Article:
Dry Eye Characterisation and Symptoms

Dry Eye Characterisation

Severe cases of DES in people living with diabetes leads to visual impairment (disturbances to the corneal layer can alter how light enters the eye), corneal scarring and ulcers (without sufficient protective tear film which contains anti-bacterial compounds, wounds on the cornea will be slow to heal and susceptible to infection), leading to secondary bacterial infections that can spread. The synergistic effect of corneal infection and diabetes accelerates corneal lesions, which irreversibly change the ocular surface and induce visual impairment. Tear film dysfunction not only leads to the occurrence of dry eye but simultaneously aggravates the ocular surface, which induces a corneal epithelial defect and keratopathy, more information can be found in the Diabetes-related Keratopathy section.

Dry Eye Symptoms

People living with diabetes with dry eye may experience the same symptoms as people living with dry eye without diabetes. The symptoms consist of:

  • A gritty sensation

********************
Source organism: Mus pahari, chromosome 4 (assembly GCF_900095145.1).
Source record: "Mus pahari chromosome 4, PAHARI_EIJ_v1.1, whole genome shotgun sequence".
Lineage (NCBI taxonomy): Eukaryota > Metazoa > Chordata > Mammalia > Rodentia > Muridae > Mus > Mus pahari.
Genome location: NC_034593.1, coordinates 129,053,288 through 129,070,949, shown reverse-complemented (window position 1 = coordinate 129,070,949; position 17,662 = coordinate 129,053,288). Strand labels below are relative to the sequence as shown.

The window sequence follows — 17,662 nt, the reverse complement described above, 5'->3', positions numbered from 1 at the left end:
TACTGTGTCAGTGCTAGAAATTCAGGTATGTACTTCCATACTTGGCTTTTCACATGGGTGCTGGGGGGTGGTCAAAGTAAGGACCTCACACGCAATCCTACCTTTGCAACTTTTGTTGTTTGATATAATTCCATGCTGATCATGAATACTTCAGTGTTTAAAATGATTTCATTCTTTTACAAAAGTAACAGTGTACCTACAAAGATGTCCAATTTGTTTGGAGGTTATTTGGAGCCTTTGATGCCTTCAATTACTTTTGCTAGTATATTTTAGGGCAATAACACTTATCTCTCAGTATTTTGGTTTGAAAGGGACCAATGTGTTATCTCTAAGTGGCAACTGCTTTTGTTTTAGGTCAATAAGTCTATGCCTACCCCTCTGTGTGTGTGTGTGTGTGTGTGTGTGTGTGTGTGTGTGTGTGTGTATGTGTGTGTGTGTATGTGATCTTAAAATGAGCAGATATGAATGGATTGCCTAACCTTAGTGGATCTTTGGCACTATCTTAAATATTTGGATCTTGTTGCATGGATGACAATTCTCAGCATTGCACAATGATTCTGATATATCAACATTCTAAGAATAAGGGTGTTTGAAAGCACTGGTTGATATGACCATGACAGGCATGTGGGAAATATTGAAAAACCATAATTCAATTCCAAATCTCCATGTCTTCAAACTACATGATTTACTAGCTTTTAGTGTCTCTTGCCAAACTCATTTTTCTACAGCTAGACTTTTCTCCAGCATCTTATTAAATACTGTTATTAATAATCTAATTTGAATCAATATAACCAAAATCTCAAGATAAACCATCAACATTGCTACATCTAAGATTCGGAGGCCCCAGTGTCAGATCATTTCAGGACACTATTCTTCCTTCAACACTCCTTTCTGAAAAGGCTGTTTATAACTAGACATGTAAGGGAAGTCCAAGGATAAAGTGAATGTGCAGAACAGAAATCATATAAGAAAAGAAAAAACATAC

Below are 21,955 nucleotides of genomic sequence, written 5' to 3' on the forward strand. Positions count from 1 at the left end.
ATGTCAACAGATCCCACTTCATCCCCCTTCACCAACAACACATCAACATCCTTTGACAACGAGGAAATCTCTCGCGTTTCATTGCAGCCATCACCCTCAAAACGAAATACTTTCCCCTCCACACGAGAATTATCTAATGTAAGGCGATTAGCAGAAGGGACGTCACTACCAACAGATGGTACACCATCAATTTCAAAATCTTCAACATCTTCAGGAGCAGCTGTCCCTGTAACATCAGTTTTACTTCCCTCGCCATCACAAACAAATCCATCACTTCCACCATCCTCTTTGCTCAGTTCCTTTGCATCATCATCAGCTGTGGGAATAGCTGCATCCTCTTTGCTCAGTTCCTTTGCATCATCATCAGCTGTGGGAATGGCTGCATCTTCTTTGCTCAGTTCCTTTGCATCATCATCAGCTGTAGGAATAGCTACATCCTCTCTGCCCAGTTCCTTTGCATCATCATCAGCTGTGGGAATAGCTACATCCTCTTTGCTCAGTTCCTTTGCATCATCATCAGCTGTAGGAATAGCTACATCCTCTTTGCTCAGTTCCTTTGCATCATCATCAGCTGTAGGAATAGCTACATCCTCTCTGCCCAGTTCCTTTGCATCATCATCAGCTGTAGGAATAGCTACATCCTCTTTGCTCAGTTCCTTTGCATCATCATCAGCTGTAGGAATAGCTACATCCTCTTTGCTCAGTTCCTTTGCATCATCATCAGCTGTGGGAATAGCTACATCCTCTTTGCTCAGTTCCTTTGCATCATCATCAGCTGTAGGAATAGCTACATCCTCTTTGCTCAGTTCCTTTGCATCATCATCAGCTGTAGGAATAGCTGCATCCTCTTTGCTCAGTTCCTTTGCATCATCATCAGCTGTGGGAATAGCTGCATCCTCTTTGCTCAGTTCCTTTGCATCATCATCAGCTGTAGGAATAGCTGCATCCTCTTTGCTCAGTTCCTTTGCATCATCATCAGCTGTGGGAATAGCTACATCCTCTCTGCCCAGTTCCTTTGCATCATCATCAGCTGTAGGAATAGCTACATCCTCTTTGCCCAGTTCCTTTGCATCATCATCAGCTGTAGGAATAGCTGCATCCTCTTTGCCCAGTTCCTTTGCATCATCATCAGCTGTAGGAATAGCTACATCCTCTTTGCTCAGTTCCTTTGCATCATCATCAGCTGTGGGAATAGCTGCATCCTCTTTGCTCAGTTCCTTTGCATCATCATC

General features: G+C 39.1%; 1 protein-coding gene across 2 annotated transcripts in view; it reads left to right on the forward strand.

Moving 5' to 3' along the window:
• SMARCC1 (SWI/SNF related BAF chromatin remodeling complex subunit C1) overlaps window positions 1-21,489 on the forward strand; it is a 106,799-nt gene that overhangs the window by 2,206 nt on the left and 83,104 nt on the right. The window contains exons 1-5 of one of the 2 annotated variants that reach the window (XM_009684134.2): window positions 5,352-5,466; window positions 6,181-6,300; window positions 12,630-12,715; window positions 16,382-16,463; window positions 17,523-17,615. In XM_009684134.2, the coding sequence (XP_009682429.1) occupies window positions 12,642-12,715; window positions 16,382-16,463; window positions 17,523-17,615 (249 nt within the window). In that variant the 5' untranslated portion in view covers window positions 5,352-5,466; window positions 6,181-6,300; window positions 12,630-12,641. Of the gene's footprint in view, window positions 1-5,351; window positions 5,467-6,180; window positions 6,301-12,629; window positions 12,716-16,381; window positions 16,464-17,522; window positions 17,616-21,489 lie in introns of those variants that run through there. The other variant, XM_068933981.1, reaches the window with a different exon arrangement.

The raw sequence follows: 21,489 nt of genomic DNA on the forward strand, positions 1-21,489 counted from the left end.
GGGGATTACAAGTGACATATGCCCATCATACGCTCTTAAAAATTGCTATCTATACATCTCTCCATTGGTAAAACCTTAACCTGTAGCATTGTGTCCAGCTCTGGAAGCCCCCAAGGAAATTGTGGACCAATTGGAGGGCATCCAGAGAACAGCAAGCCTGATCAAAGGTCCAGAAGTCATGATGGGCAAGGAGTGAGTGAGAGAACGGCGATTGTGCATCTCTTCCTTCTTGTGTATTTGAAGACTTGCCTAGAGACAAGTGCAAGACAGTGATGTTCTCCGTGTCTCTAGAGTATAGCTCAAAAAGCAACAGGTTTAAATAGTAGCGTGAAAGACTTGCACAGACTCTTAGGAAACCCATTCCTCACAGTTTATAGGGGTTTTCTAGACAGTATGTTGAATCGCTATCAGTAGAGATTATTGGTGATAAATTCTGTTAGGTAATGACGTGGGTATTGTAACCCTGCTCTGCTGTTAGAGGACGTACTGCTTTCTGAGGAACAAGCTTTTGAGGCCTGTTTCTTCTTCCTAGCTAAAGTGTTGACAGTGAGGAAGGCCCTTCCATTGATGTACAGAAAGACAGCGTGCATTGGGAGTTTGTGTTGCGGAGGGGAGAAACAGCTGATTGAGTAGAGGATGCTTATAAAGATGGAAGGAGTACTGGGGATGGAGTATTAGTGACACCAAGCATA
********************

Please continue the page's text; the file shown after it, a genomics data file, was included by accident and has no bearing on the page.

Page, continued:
• Soreness
  • Decreased visual acuity
  • Photophobia (discomfort or pain to the eyes due to light exposure)
  • Itching
  • Decreased goblet cell density (a loss of cells that produce mucins which act as a defense against ocular surface damage)
  • Corneal sensitivity
  • Excessive tearing
  • Pain


More severe cases may be complicated by corneal lesions, conjunctivitis, keratopathy, and inflammation. Lack of symptoms may result from a reduction in corneal sensitivity caused by diabetes-related peripheral corneal neuropathy 24.  Even a minimal decrease in corneal sensitivity is sufficient to cause changes in tear secretion.

Dry eye symptoms are typically severe for patients living with diabetes finding glycemic management challenging.


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